Is your Surname registered?

Our 2,744 members have registered
2,396 study surnames with us
and a further 6,089 variant names.

Paul Howes

Paul Howes

Jan 302018

In recent years, the Guild has worked hard to increase the registration of surnames whose origins begin outside of the British Isles. We are delighted to announce that we now have 100 of these surnames registered. When our list started 5 years ago there were just 28 surnames.

These surnames and their country of origin are listed in the Members’ Wiki, but also appear at the end of this post in case you cannot spot them all in the image below. 

Image made by

  • Alviani – Italy
  • Bacharach – Germany
  • Baldacchino – Malta or Italy
  • Balla – Hungary
  • Barralet – France
  • Bazzoni – Italy
  • Bernstein – Germany
  • Bertschinger – Switzerland
  • Beauvais (and Beavois Beaves, Beevis, Bevisas variants of  Beavis) – France
  • Bonnette – France
  • Bodnar (with variants Bednarz, Bodnarchuk, Bodnarczuk, Bodnarenko, Bodnaruk)
  • Bouteloup – France
  • Boutilier – France
  • Briese – Belgium, France, Germany,  Netherlands, Poland,
  • Brobbel – Netherlands
  • Bullwinkle – Germany
  • Cannarella – Italy
  • Carbaugh – Germany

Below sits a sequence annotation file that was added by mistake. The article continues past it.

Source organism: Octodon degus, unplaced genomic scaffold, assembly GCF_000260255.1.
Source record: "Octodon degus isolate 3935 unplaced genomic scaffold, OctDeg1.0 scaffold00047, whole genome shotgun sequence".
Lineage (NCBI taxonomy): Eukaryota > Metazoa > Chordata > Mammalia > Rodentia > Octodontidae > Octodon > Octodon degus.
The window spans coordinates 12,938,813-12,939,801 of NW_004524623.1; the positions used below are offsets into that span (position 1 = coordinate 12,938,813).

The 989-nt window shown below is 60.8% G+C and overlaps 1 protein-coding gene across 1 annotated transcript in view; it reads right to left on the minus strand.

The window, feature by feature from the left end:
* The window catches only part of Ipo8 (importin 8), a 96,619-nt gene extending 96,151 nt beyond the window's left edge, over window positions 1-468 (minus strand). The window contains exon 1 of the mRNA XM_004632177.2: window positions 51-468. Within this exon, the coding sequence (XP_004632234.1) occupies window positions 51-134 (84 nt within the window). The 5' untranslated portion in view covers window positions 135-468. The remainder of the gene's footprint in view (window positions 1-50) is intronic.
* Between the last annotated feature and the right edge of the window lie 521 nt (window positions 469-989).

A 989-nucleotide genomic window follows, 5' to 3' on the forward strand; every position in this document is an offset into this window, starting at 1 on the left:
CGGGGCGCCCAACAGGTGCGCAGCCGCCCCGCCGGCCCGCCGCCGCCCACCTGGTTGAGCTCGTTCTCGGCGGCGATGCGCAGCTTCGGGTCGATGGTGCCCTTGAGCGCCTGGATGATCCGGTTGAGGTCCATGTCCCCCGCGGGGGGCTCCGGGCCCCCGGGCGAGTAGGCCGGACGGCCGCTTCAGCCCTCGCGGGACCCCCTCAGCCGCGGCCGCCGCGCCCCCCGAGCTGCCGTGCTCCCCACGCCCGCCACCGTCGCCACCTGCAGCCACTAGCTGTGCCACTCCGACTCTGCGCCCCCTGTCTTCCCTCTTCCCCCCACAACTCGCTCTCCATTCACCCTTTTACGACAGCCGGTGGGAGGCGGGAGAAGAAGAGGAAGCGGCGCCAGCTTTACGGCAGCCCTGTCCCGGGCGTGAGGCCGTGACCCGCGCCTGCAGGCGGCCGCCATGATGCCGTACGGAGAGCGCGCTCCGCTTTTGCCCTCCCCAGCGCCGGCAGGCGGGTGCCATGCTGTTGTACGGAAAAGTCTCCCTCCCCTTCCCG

• Chapkofski – Lithuania
  • Constantine – from the Cotentin peninsula
  • Cordani – Italy
  • Crosser – German (in the USA, although some there are Scots)
  • Cuono – Italy
  • Danchin – France
  • De Hungerford  – France
  • De Mamiel – France
  • De Maillet – France
  • Didymus – Greece (and variants Dedamess, Diddams, Didemus, Didimouse, Didimus) (also some in Germany & USA)
  • Dohoo – France/Germany
  • Dominicus – Netherlands
  • DuBose – France
  • Ducate – Belgium, France
  • Edes – Hungary
  • Engers – Germany/Netherlands/Norway
  • Ferdinando  (with variants Ferdinand, Fernandes, Fernandez, Ferdi and Ferdy) – Spain
  • Festa – Italy
  • Fritz – Germany
  • Fron – Poland
  • Glaentzer – Germany
  • Grandi – Italy
  • Hellfritzsch – Germany
  • Hochreiter – Austria/Germany
  • Hosaflook – Netherlands
  • Izod – France
  • Kipp – France (De Kype), the Netherlands (Kip) and Germany (Kipp)
  • Kester/Kuster  – Germany
  • Kleinhans – Germany
  • Komonchak – Slovakia?
  • Koonce, Koontz – Germany
  • Laccohee – Wallonia, Belgium
  • Lafranchi – Swiss/Italian
  • Lambert – France & UK
  • Leru/Leroux – France
  • Los – Poland
  • Lupfer – Switzerland
  • Machula – Eastern Europe
  • Macon – France
  • Marafie – Kuwait and the Arabian peninsula
  • Neugarten – Jewish
  • Norstedt – Scandinavia
  • Orlando – Italy
  • Palcic – Slovenia
  • Panchaud – Switzerland
  • Pepler/Peplow – Germany/England
  • Philippides – Greece
  • Pikholz – East Galicia formerly Austria now Western Ukraine
  • Plantinga – Netherlands
  • Pocobello – Italy
  • Probasco/Probatski – Poland
  • Pruyn – Netherlands
  • Ranger – France/Germany/Switzerland (also Britain)